Moscow wants answers after U.S. law enforcement officials arrested 10 people on Monday, who allegedly spied for Russia for up to a decade.
An 11th suspect, supposedly the money man of the operation was captured Tuesday, law enforcement officials said.
Assistant U.S. Attorney Michael Farbiarz on Monday called the allegations against the other 10 people living in the Northeast "the tip of the iceberg" of a conspiracy of Russia's intelligence service, the SVR, to collect inside U.S. information.
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The arrests threaten to tear apart what seemed to be a warming of relations between the Russian Federation and the U.S.
Russia's Foreign Ministry said in a statement Tuesday that the U.S. actions are unfounded and pursued "unseemly" goals.
Foreign Minister Sergey Lavrov pointed out that U.S. authorities announced the arrests days after Russian President Dmitry Medvedev visited the United States. Lawmakers suspect some of the suspects in the U.S. were attempting to weaken U.S.-Russian relations.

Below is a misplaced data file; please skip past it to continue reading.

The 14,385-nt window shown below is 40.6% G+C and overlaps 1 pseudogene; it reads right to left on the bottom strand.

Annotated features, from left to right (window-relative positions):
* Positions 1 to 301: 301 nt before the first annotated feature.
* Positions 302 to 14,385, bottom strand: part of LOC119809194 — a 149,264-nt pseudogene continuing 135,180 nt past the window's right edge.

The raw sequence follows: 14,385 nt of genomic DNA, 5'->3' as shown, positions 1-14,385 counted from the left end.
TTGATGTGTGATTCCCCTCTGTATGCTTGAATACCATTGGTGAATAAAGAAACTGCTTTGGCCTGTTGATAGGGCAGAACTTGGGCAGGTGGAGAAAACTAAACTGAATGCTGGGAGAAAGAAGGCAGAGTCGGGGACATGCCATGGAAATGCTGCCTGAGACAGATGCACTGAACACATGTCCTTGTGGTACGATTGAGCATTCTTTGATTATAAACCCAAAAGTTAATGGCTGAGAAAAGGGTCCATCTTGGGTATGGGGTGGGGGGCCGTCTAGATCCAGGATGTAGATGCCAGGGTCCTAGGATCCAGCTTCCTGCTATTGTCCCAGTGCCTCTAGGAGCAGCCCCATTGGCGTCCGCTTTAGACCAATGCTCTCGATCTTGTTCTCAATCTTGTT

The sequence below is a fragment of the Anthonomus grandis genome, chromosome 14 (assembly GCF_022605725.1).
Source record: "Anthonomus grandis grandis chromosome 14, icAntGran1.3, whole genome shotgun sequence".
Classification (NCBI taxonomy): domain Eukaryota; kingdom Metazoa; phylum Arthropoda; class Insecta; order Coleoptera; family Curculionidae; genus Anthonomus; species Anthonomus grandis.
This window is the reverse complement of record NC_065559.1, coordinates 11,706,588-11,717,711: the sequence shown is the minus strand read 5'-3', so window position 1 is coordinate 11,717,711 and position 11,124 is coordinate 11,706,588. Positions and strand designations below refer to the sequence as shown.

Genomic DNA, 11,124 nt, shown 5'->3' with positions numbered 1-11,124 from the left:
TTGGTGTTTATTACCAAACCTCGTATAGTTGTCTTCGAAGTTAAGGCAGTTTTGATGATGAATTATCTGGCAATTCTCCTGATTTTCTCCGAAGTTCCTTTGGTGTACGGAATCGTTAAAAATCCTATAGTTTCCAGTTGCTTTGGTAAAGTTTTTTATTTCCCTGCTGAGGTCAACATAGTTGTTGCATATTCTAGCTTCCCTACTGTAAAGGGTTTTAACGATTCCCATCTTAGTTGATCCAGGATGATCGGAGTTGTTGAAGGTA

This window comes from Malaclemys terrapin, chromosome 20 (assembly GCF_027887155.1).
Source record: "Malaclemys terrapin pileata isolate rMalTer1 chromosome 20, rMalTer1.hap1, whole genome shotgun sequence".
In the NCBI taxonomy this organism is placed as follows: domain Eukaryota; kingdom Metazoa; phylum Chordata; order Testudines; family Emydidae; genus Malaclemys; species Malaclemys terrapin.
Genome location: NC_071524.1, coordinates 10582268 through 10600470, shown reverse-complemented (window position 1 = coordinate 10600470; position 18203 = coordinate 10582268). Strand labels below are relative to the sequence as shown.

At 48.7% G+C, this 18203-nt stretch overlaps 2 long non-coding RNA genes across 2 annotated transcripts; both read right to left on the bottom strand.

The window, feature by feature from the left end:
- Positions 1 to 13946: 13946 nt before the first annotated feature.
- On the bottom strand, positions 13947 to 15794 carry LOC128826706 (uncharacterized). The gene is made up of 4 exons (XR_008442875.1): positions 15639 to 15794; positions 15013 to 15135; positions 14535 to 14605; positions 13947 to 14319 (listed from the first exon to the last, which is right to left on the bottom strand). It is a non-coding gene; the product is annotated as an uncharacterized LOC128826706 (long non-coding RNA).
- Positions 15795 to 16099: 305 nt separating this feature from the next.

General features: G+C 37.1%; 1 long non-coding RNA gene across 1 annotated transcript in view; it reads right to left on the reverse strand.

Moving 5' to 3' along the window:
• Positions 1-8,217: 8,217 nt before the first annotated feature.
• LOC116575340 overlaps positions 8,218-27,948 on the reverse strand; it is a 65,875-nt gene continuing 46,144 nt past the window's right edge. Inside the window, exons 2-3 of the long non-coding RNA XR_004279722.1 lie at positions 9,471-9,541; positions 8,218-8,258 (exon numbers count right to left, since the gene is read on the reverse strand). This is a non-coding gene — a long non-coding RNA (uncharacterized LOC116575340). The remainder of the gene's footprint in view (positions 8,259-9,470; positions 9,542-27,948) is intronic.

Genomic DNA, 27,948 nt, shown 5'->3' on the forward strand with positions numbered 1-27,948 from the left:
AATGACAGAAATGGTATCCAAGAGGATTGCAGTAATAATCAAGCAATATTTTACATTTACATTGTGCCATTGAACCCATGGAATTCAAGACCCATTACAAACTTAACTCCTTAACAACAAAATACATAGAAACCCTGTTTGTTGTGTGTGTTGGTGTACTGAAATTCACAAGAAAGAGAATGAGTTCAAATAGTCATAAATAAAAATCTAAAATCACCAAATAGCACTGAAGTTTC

"They haven't explained to us what this is about," Lavrov said at a news conference during a visit to Jerusalem. "I hope they will. The only thing I can say today is that the moment for doing that has been chosen with special elegance."
The arrests came after Medvedev visited President Barack Obama at the White House last week. The two leaders exchanged jokes and went out for cheeseburgers to show that the two countries are working to rebuild relations.
The arrests were the result of a decade-long FBI investigation. The people who allegedly spied for Russia posed as innocent civilians while trying to learn about U.S. weapons, diplomatic strategy and politics.
Nikolai Kovalyov, the former chief of the main KGB successor agency, the Federal Security Service said that Russian-U.S. ties will continue to improve despite the spy scandal.
"Our two great powers must stand together," he said.